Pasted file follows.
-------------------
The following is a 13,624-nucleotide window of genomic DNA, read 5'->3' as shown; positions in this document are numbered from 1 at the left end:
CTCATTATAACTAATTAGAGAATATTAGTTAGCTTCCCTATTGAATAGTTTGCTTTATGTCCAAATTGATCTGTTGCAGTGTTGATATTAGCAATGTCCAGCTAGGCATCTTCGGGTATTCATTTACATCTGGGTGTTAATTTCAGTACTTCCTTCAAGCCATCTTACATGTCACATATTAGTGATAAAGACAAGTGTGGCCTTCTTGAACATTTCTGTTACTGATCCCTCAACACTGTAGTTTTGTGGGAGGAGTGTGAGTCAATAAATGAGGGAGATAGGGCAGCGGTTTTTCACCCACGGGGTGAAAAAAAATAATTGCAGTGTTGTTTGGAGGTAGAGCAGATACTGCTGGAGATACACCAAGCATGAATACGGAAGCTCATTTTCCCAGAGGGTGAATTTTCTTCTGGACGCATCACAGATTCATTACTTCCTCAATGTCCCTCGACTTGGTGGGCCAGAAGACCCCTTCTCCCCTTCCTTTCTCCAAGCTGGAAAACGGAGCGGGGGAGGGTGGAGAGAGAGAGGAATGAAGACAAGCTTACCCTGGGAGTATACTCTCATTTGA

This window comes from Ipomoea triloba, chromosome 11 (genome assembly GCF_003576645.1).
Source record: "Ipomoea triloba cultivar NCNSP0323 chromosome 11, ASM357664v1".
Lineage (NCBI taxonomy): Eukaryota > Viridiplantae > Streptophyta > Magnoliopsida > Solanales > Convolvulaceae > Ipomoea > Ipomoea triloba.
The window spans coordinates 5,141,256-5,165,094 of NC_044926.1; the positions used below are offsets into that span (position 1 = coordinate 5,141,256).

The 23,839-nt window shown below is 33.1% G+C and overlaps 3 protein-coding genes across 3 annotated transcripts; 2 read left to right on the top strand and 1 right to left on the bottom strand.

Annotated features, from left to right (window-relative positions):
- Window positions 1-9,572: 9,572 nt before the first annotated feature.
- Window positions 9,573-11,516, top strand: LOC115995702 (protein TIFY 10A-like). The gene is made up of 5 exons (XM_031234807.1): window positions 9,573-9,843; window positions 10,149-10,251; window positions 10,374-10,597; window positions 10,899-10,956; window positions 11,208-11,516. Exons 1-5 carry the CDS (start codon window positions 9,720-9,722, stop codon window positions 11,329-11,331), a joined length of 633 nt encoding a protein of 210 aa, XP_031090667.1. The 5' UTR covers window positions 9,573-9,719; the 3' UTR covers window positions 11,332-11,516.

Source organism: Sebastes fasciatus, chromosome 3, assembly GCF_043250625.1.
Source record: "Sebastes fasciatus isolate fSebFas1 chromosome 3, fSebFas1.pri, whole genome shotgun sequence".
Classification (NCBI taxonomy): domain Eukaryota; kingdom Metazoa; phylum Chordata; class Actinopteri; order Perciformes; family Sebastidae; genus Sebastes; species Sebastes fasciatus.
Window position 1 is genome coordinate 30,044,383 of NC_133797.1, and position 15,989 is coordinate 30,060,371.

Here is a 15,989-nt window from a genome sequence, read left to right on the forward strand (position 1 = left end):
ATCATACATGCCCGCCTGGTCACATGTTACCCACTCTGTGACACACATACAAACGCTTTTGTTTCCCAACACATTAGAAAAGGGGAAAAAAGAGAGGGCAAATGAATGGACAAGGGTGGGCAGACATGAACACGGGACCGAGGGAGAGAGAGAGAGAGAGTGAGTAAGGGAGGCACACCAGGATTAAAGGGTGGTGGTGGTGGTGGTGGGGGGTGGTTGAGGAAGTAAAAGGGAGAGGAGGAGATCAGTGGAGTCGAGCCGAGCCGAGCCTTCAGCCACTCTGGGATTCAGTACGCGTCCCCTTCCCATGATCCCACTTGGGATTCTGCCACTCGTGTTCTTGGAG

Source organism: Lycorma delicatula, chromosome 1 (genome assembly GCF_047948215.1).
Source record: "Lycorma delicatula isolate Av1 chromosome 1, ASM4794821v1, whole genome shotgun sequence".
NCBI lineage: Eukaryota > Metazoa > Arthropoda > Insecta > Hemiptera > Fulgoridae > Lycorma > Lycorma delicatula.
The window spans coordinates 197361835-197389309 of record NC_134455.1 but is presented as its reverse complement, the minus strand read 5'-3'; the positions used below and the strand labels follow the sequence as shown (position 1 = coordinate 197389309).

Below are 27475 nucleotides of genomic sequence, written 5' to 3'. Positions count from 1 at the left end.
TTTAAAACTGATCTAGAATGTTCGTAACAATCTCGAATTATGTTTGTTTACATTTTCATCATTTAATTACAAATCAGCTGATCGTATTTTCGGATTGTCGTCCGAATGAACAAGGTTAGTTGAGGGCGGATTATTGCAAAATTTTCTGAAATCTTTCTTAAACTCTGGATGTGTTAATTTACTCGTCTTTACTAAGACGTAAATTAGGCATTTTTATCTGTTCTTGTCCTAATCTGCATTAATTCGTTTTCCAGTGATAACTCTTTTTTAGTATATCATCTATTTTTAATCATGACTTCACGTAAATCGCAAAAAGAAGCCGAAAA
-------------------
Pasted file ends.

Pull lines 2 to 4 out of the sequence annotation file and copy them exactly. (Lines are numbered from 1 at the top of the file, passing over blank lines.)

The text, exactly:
CTCATTATAACTAATTAGAGAATATTAGTTAGCTTCCCTATTGAATAGTTTGCTTTATGTCCAAATTGATCTGTTGCAGTGTTGATATTAGCAATGTCCAGCTAGGCATCTTCGGGTATTCATTTACATCTGGGTGTTAATTTCAGTACTTCCTTCAAGCCATCTTACATGTCACATATTAGTGATAAAGACAAGTGTGGCCTTCTTGAACATTTCTGTTACTGATCCCTCAACACTGTAGTTTTGTGGGAGGAGTGTGAGTCAATAAATGAGGGAGATAGGGCAGCGGTTTTTCACCCACGGGGTGAAAAAAAATAATTGCAGTGTTGTTTGGAGGTAGAGCAGATACTGCTGGAGATACACCAAGCATGAATACGGAAGCTCATTTTCCCAGAGGGTGAATTTTCTTCTGGACGCATCACAGATTCATTACTTCCTCAATGTCCCTCGACTTGGTGGGCCAGAAGACCCCTTCTCCCCTTCCTTTCTCCAAGCTGGAAAACGGAGCGGGGGAGGGTGGAGAGAGAGAGGAATGAAGACAAGCTTACCCTGGGAGTATACTCTCATTTGA

This window comes from Ipomoea triloba, chromosome 11 (genome assembly GCF_003576645.1).
Source record: "Ipomoea triloba cultivar NCNSP0323 chromosome 11, ASM357664v1".